OPEN GOVERNMENT -- Supreme Court nominee Elena Kagan's arguments as
solicitor general in several cases on government secrecy were at odds
with a promise of transparency made by her boss and top client,
President Barack Obama,  reports Sharon Theimer for the Associated Press.

In four of five cases she dealt with
involving the Freedom of Information Act, Kagan argued in favor of
secrecy, Justice Department documents show. In those four lawsuits, the
Supreme Court took her side and let lower court rulings in the
government's favor stand.

The justices haven't yet said
whether they will take the fifth case, in which Kagan argued against
broadening an open records exemption to let corporations claim personal
privacy rights and avoid public release of government documents about
them.


As the government's top lawyer
arguing before the Supreme Court, the solicitor general generally
determines which cases to take to the court and what to argue. The White
House and Justice Department declined to say whether Kagan's arguments
in open records cases reflect her personal views.

In the most widely publicized
freedom of information case, Kagan successfully argued that the Supreme
Court should overturn a New York appeals court ruling that directed the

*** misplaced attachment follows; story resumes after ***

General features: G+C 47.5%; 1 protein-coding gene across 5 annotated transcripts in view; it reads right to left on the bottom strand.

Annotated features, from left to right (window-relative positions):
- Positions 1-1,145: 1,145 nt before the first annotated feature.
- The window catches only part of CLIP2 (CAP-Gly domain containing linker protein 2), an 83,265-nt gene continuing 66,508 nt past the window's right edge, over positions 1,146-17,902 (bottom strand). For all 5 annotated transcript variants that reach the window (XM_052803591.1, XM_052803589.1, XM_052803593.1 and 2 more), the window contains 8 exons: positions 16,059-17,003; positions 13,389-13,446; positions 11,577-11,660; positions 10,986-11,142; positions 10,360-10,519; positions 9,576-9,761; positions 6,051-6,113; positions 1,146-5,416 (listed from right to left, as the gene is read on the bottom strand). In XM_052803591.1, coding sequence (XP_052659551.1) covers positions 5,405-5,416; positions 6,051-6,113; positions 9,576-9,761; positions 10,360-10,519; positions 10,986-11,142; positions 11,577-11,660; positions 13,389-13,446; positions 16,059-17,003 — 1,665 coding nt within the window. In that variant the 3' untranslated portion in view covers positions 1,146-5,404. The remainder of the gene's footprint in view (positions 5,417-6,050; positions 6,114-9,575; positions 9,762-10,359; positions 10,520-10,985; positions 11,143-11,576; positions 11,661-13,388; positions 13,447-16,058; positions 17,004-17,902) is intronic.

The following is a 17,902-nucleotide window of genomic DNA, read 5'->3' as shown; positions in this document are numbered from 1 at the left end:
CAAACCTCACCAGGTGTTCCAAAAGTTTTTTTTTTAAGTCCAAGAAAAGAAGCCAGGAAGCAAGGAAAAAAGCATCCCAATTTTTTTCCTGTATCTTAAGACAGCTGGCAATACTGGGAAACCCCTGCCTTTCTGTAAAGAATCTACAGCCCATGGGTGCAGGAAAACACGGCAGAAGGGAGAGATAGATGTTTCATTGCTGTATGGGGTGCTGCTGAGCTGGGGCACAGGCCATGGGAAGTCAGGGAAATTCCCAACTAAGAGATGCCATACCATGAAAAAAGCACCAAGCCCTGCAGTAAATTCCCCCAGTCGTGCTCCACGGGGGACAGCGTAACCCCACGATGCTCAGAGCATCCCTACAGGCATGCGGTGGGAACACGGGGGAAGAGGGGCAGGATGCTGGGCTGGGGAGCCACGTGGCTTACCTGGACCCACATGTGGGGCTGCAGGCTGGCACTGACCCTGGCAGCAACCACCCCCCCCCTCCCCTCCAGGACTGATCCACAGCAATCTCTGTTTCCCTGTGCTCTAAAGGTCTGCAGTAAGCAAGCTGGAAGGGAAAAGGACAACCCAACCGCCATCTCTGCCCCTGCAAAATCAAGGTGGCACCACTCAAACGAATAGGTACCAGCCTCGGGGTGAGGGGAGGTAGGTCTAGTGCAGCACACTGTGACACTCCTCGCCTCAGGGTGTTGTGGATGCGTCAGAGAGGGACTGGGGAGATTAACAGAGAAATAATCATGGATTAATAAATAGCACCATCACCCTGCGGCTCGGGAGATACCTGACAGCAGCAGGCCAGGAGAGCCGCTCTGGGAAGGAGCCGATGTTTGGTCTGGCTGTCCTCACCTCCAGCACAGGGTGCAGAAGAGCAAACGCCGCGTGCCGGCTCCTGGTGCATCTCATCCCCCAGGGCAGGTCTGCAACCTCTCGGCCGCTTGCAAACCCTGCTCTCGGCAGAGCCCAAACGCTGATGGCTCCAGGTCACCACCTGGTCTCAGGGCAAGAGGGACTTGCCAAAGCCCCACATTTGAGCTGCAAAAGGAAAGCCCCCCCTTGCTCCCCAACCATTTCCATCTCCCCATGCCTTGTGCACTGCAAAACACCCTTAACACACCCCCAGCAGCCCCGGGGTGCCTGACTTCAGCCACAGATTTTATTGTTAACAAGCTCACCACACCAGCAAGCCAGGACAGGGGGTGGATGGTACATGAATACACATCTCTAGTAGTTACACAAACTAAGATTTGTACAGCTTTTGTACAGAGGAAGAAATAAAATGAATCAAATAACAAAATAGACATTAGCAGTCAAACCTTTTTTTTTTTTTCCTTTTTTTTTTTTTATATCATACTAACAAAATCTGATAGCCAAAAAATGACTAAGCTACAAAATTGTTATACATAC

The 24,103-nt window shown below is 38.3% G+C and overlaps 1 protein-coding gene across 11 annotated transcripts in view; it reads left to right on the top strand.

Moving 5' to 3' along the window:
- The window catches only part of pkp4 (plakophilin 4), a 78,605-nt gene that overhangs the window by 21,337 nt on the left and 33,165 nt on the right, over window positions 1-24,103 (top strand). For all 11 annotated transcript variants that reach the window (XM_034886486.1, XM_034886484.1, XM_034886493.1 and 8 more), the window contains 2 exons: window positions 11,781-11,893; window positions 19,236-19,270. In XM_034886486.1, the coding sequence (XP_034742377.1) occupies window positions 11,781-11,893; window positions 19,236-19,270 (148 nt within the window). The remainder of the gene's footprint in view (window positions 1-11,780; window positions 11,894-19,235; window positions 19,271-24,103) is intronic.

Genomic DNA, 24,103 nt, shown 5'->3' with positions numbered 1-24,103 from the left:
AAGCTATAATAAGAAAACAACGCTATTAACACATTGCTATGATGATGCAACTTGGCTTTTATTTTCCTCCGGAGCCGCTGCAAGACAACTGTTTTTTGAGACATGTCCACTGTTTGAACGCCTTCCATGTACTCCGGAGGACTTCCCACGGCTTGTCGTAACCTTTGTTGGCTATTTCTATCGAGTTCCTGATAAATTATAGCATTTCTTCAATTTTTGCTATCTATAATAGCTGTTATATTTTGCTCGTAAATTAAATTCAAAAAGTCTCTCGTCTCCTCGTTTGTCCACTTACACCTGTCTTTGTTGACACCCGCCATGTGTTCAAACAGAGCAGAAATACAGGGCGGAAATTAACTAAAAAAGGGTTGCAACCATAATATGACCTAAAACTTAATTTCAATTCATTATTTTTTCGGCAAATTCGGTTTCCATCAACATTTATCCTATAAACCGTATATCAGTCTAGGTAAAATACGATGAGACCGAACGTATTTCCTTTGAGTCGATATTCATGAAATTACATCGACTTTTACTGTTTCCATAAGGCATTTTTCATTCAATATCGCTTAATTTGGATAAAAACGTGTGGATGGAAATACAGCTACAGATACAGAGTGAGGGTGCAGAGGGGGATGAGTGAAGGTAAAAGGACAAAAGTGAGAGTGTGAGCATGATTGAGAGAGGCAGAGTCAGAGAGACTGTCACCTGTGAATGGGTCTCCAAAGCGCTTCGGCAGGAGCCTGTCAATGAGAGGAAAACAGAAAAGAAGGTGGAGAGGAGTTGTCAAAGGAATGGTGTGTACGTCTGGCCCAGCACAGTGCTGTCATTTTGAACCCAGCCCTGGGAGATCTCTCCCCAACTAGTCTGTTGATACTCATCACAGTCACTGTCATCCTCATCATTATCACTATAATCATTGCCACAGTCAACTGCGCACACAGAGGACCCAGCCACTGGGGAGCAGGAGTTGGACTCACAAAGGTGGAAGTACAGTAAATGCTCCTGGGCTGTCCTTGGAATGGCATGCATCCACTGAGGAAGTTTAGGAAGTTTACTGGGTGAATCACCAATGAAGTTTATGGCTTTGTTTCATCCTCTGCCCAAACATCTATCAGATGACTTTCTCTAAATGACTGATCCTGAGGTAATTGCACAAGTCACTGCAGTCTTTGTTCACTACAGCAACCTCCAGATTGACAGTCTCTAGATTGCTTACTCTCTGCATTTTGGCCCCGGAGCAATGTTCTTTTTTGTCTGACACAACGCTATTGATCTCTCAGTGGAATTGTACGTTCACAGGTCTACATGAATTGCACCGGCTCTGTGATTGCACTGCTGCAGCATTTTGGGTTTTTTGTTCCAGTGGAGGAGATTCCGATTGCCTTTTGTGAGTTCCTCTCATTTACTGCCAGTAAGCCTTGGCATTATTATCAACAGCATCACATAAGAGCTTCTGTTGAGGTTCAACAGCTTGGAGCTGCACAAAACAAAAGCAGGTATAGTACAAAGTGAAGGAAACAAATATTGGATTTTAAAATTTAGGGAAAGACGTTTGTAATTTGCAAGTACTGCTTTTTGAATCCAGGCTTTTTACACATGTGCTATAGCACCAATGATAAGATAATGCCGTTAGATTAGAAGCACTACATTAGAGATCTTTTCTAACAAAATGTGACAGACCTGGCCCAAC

government to release photographs of foreign detainees being abused by
their U.S. captors. The American Civil Liberties Union sought the
photos; Obama and the Pentagon opposed their release.

"In the judgment of the president
and the nation's highest-ranking military officers, disclosure of the
photographs at issue here would pose a substantial risk to the lives and
physical safety of United States and allied military and civilian
personnel in Iraq and Afghanistan," Kagan told the court in written
arguments.

In another case, Kagan argued that a
consumer group should be denied data on physician claims paid by
Medicare because it would amount to an unwarranted invasion of the
physicians' personal privacy. That information could be paired with a
publicly available Medicare fee schedule to figure out how much each
physician earned from Medicare, she and her team argued, contending that
the government could withhold the physician claim information under an
exemption in the open records law.

"The fact that some arithmetic,